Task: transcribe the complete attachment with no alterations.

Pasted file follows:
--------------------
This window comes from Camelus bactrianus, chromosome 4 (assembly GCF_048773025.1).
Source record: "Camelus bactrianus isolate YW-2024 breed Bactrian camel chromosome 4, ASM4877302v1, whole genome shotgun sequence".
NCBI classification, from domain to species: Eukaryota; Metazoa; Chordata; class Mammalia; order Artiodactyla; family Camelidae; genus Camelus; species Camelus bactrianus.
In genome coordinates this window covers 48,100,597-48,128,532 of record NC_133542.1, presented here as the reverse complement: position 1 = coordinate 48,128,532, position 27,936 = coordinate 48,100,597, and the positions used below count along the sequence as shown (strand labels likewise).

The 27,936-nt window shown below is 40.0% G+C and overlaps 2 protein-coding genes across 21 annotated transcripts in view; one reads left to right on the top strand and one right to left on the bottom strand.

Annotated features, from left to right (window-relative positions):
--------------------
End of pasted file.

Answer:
This window comes from Camelus bactrianus, chromosome 4 (assembly GCF_048773025.1).
Source record: "Camelus bactrianus isolate YW-2024 breed Bactrian camel chromosome 4, ASM4877302v1, whole genome shotgun sequence".
NCBI classification, from domain to species: Eukaryota; Metazoa; Chordata; class Mammalia; order Artiodactyla; family Camelidae; genus Camelus; species Camelus bactrianus.
In genome coordinates this window covers 48,100,597-48,128,532 of record NC_133542.1, presented here as the reverse complement: position 1 = coordinate 48,128,532, position 27,936 = coordinate 48,100,597, and the positions used below count along the sequence as shown (strand labels likewise).

The 27,936-nt window shown below is 40.0% G+C and overlaps 2 protein-coding genes across 21 annotated transcripts in view; one reads left to right on the top strand and one right to left on the bottom strand.

Annotated features, from left to right (window-relative positions):